Name: Jerry Bohlander
Active from: 1995-2004
Key Wins: Fabio Gurgel (UFC 11), Kevin Jackson (UFC 16)
Key Losses: Tito Ortiz (UFC 18)
Claim to Fame: “David vs. Goliath” submission over Scott Ferrozzo at UFC 8
Current Occupation: Deputy Sheriff for Napa County, Calif.
“September 11, 2001. I think that sums it up,” says former UFC light heavyweight Jerry Bohlander. The 34-year-old Bohlander names that catastrophic day as the catalyst that took him from the world of mixed martial arts into law enforcement.
“I [hadn’t] always wanted to be a cop -- most of my family was criminals, alcoholics, drug addicts and thieves,” he says. “[When 9/11 occurred, that] was when I first decided to go into law enforcement.”
It’s a job Bohlander describes as the best of both worlds. “I love the job sometimes, hate it other times,” he says. “It definitely changes every day.”
The time for a change had come. After his decision loss to Romie Aram at Gladiator Challenge 2 in February 2001, the famed Lion’s Den member described his feelings toward fighting in one word -- “burnout.”
“Too many years of working hard and not making any money. I trained a little and dreamed a lot,” he continues. “When I finally figured out that I wasn’t going to make a career in fighting, I got myself ready for my new career.”
After watching some of the first UFCs on video, Bohlander knew competing in MMA was something he wanted to try. The former high school wrestler sought out Bob and Ken Shamrock, who were assembling what would become the sport’s first true training team, and the rest was history.
Though he had a few fights in the gym that Bohlander describes as “every bit as real,” his pro debut was against Phil Benedict in United Full Contact Federation 2 in November 1995. The fair-haired Lion’s Den newcomer made his team proud as he tapped Benedict in the first round with an armbar.
With a three-month intermission, Bohlander met Scott Ferrozzo at UFC 8 “David vs. Goliath” on Feb. 16, 1996. It truly was a bout of epic proportions, as Ferrozzo was close to 150 pounds heavier than the 5-foot-11 Bohlander. He remembers it as one of his most memorable fights.
“It was my first UFC, and it was a long, hard [fight],” he says. “I won, and not many people gave me a chance to win.”
After nine minutes and three seconds of combat, Ferrozzo submitted to a guillotine choke, naming Bohlander the victor. Later that night, at 5:31 in the match, Bohlander’s second fight was called as Gary Goodridge rained down strikes, but the crowd was already won over by Bohlander’s sheer doggedness.
Bohlander would go to win the UFC’s first lightweight (under 200 pounds) tournament at UFC 12, taking out Rainy Martinez and Nick Sanzo in a combined two minutes.
Amidst a history of bouts against Tito Ortiz, who Bohlander succumbed to after nearly 15 heated minutes at UFC 18, and Murilo Bustamante, who knocked Bohlander out with a kick at Pentagon Combat in 1997, it was his fight against Kevin Jackson at UFC 16 “Battle in the Bayou” in March 1998 that sticks out in his mind.
“Kevin was an Olympic gold medalist. I watched when he won the gold, and it was a huge honor to fight him,” he says.
Originally, the UFC had pulled Bohlander out of the proposed match, giving Brazilian jiu-jitsu black belt Fabio Gurgel the fight instead.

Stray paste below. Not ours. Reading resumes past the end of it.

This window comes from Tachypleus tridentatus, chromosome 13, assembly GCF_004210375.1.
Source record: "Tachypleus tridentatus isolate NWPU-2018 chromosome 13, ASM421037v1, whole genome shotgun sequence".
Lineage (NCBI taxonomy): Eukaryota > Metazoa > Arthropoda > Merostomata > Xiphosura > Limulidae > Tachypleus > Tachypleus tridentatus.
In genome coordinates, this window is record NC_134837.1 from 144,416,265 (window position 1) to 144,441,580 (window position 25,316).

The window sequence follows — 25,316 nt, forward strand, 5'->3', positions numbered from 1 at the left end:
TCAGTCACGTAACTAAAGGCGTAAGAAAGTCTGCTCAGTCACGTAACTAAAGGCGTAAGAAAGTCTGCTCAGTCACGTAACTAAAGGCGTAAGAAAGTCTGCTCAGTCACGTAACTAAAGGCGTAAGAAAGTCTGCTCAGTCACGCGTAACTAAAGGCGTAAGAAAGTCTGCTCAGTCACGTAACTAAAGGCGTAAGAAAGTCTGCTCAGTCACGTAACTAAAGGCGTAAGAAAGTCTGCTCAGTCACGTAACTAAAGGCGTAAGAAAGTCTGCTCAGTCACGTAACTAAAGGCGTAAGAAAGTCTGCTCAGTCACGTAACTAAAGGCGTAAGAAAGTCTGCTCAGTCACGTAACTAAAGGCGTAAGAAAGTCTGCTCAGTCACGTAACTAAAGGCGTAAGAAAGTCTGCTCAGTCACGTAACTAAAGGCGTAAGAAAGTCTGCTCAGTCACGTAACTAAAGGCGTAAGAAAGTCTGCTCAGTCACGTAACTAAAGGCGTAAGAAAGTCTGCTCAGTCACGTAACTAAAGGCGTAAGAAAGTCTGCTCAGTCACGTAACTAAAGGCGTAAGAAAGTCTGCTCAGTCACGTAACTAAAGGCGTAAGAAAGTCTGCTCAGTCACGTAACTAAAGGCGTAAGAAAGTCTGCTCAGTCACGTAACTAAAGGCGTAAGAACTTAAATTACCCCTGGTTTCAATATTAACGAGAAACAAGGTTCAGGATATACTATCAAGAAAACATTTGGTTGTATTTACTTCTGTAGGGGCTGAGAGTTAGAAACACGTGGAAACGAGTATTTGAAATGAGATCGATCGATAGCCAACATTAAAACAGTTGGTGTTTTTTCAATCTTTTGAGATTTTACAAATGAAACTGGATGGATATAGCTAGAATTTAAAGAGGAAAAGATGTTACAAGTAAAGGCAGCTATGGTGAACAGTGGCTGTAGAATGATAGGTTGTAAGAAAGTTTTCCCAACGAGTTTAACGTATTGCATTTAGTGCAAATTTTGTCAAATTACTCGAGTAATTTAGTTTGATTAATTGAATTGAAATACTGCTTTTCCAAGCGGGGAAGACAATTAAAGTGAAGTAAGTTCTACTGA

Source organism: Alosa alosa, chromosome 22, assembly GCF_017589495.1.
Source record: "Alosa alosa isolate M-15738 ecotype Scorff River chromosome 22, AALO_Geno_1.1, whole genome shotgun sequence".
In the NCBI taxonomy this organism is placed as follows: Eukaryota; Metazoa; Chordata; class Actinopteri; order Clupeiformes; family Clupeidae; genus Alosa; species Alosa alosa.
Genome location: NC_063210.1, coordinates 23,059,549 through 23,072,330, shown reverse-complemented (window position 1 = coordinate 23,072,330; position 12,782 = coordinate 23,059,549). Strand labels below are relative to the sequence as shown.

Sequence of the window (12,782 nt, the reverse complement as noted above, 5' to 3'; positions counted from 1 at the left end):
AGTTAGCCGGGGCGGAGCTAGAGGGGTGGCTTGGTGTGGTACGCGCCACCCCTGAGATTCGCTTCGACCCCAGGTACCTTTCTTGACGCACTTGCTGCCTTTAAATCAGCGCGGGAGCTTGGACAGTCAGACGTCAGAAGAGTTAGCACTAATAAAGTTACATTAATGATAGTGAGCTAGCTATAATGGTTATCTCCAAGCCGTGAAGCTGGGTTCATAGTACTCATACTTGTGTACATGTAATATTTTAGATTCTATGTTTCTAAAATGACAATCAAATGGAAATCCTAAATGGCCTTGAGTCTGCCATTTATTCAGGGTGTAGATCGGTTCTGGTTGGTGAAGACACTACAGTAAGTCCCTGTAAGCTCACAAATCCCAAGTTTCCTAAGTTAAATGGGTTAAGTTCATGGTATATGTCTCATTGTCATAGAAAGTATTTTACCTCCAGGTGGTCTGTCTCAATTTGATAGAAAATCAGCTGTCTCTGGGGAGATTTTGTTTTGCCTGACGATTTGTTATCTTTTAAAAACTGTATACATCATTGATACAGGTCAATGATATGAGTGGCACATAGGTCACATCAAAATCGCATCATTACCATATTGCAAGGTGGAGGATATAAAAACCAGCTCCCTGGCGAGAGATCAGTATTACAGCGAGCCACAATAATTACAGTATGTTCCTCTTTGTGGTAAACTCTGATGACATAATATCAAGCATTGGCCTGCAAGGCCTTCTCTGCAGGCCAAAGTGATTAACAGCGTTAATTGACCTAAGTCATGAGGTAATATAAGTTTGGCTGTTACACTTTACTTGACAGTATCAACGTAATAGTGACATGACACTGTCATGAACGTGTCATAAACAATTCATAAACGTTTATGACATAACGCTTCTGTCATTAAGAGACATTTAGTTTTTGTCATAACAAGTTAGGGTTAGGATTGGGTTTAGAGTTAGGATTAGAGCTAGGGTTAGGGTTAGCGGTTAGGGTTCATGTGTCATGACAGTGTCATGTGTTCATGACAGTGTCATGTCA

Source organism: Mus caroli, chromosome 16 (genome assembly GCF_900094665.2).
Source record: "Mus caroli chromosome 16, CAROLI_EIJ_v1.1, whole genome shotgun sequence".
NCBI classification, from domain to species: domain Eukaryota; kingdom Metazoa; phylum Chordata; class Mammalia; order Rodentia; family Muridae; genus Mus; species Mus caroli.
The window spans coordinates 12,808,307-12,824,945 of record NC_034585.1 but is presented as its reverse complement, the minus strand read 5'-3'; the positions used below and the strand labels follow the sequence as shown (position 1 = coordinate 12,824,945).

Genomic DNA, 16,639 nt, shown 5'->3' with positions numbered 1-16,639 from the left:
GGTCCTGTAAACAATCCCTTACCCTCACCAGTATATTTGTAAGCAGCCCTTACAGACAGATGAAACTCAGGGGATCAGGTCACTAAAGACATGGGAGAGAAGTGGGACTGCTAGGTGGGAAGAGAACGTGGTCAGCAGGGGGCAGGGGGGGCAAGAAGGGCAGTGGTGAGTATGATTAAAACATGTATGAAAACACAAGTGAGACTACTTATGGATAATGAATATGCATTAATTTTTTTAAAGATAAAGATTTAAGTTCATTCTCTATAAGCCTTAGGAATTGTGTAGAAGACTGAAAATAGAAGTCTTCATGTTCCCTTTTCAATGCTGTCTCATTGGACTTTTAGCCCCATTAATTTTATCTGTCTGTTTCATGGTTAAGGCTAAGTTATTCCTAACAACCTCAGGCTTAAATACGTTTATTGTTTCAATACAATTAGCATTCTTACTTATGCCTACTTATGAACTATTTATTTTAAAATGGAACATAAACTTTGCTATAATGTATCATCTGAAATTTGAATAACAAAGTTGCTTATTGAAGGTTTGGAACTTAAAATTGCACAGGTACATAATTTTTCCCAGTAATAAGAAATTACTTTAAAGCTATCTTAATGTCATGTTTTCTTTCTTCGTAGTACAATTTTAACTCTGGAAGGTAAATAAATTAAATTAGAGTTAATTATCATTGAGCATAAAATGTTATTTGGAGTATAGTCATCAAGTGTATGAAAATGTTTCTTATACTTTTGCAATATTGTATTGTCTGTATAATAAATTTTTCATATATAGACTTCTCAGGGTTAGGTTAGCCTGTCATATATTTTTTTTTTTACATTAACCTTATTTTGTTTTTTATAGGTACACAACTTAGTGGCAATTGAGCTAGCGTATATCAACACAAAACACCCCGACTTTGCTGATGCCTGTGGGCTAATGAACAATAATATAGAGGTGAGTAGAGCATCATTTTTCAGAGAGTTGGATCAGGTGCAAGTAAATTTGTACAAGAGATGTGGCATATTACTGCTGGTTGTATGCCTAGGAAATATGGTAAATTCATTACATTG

“About four weeks before the fight, they called and offered me the fight [again],” he recalls. “I had quit training after they took the fight from me, so I was in pretty bad shape.”
Nonetheless, Bohlander accepted the fight for the second time, and armbarred Jackson at the 10-minute mark.
“I picked it up and won. I was so tired after that fight; I could barely walk out under my own power,” he says.
The game has changed a lot since Bohlander was an active athlete, and in his eyes, not completely for the positive.
“There are too many counter fighters,” says Bohlander. “It’s nice that the fighters are more well-rounded, but I think they sacrifice some of the higher specialized skills due to diversification.”
Bohlander sees a different breed of fighter emerging as well.
“The game is more of a sport now than a fight," he says. “You can’t go anywhere today without seeing a Tapout or Affliction shirt. It’s kind of lame [because] these guys don’t train, and most of them that do train, don’t train hard. It’s a far cry from the old days.”
On the flip side, Bohlander adds, “There is a lot to be said for the advances in the game: more fighters, more money, [more] cross training.”
Bohlander stepped back in the spotlight one last time when he submitted Kenny Kingsford with a first-round armbar at Gladiator Challenge 24 in March 2004.
However, since closing the cage door behind him that night, the fight world hasn’t seen much of Jerry Bohlander; at least not most of it. A few days a week, Bohlander can be found teaching MMA and submission classes at Napa MMA in Napa, Calif. He occasionally takes in a Caged Combat show in the Nor Cal area as well.
When he’s not working the graveyard shift or training, Bohlander spends time with his wife, Shannon, whom he married in May 2007. Though they don’t have children yet, it’s not out of the question. In fact, that is one reason he chose to make a change in careers.
“[My family] was also one of the reasons that I went into law enforcement,” he says. “When I have kids, I don't want them to have to look back on that family history.”
Bohlander also enjoys rifle hunting deer and bear, reading all types of books from history to fiction to current events, and hanging with his male pit bull.
“Every once in awhile I get the bug [to fight again],” he confides. “Problem is: no medical, dental or retirement. I have that stuff right now, and it’s nice. Doesn’t mean I don’t think about it, though.”
And though the deputy sheriff and SWAT officer stays fulfilled keeping the peace in California’s Bay Area, he has a host of memories from the early days of the fight game to remind him just how tough he can get if he ever needs to again.